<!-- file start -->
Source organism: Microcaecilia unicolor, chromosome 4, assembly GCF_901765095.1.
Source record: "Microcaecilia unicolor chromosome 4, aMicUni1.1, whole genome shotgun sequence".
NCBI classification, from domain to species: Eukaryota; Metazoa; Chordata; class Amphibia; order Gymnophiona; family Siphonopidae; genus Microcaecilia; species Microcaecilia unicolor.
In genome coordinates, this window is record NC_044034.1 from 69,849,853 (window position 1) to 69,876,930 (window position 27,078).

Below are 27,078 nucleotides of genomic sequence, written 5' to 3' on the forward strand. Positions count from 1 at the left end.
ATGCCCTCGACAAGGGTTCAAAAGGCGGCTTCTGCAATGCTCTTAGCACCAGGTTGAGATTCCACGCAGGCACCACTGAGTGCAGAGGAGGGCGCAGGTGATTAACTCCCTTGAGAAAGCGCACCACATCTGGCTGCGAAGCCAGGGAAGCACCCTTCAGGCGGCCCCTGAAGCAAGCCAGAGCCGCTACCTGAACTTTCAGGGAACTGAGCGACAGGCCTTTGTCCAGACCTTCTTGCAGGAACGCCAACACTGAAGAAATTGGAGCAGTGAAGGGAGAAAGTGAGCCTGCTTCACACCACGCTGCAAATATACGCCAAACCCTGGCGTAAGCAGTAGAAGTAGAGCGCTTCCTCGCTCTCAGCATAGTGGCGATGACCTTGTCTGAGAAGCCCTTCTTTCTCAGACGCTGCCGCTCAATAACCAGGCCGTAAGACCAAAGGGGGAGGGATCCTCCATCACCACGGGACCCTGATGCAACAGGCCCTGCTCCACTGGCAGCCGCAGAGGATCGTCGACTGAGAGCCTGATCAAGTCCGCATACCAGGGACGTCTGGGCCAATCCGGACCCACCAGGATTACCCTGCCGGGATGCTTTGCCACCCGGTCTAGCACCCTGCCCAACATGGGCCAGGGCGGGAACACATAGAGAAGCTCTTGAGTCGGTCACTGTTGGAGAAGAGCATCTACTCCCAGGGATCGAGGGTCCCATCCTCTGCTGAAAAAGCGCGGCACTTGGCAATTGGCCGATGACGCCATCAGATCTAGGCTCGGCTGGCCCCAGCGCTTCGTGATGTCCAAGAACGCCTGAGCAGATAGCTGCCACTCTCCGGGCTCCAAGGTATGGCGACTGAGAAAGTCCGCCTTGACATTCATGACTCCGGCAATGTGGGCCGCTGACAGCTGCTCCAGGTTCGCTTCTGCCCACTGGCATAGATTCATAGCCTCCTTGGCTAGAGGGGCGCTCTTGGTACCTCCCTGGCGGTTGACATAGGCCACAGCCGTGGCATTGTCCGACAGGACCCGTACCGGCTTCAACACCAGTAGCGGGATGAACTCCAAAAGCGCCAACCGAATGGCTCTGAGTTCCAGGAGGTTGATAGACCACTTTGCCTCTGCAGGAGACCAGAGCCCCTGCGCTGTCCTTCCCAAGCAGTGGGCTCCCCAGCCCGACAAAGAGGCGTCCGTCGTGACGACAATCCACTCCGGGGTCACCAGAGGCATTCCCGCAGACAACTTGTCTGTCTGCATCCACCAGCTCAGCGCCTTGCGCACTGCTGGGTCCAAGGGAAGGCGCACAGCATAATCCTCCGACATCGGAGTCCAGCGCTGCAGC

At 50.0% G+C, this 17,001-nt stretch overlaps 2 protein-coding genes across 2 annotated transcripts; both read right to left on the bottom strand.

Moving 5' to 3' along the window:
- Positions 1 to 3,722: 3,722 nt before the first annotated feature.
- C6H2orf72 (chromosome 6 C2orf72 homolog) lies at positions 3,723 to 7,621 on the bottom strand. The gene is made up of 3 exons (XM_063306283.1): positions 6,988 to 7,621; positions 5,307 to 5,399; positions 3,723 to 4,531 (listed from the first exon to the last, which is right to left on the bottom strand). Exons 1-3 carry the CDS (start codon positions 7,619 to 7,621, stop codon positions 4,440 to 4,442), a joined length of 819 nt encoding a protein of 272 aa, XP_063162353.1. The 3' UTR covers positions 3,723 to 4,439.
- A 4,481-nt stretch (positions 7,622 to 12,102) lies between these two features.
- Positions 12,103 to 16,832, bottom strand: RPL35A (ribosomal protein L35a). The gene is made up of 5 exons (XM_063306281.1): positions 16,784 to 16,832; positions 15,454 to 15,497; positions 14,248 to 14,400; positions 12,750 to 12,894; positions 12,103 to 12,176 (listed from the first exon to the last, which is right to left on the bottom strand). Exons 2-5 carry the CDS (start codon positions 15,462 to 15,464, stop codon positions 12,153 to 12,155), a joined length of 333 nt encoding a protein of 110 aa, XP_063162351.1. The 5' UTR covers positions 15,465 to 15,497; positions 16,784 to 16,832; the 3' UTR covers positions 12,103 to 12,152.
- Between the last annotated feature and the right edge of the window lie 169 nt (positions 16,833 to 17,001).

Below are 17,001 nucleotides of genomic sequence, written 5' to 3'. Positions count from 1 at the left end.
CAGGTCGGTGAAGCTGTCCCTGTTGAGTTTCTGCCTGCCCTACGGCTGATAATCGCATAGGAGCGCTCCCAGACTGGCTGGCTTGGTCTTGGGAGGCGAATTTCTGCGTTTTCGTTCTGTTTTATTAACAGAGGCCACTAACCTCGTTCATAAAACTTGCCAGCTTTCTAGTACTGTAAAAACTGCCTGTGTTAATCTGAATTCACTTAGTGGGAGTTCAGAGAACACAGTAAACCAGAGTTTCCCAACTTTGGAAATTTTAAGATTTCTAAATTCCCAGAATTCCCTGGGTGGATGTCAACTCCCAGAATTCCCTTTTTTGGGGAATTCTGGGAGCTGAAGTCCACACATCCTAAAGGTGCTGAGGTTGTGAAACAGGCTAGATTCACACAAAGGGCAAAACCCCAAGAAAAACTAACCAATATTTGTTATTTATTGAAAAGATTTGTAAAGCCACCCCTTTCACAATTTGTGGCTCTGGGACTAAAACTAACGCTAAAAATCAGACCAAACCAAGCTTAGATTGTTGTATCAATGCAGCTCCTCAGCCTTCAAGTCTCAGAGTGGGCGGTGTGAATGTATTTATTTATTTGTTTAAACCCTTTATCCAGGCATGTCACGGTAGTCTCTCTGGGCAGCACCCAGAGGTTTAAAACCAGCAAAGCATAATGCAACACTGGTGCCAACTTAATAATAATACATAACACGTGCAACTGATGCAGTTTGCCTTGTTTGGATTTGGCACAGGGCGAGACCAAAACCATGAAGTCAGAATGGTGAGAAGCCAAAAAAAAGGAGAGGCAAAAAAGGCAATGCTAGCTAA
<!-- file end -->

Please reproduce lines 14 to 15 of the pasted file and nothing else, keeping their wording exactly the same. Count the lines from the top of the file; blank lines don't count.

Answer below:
Below are 17,001 nucleotides of genomic sequence, written 5' to 3'. Positions count from 1 at the left end.
CAGGTCGGTGAAGCTGTCCCTGTTGAGTTTCTGCCTGCCCTACGGCTGATAATCGCATAGGAGCGCTCCCAGACTGGCTGGCTTGGTCTTGGGAGGCGAATTTCTGCGTTTTCGTTCTGTTTTATTAACAGAGGCCACTAACCTCGTTCATAAAACTTGCCAGCTTTCTAGTACTGTAAAAACTGCCTGTGTTAATCTGAATTCACTTAGTGGGAGTTCAGAGAACACAGTAAACCAGAGTTTCCCAACTTTGGAAATTTTAAGATTTCTAAATTCCCAGAATTCCCTGGGTGGATGTCAACTCCCAGAATTCCCTTTTTTGGGGAATTCTGGGAGCTGAAGTCCACACATCCTAAAGGTGCTGAGGTTGTGAAACAGGCTAGATTCACACAAAGGGCAAAACCCCAAGAAAAACTAACCAATATTTGTTATTTATTGAAAAGATTTGTAAAGCCACCCCTTTCACAATTTGTGGCTCTGGGACTAAAACTAACGCTAAAAATCAGACCAAACCAAGCTTAGATTGTTGTATCAATGCAGCTCCTCAGCCTTCAAGTCTCAGAGTGGGCGGTGTGAATGTATTTATTTATTTGTTTAAACCCTTTATCCAGGCATGTCACGGTAGTCTCTCTGGGCAGCACCCAGAGGTTTAAAACCAGCAAAGCATAATGCAACACTGGTGCCAACTTAATAATAATACATAACACGTGCAACTGATGCAGTTTGCCTTGTTTGGATTTGGCACAGGGCGAGACCAAAACCATGAAGTCAGAATGGTGAGAAGCCAAAAAAAAGGAGAGGCAAAAAAGGCAATGCTAGCTAA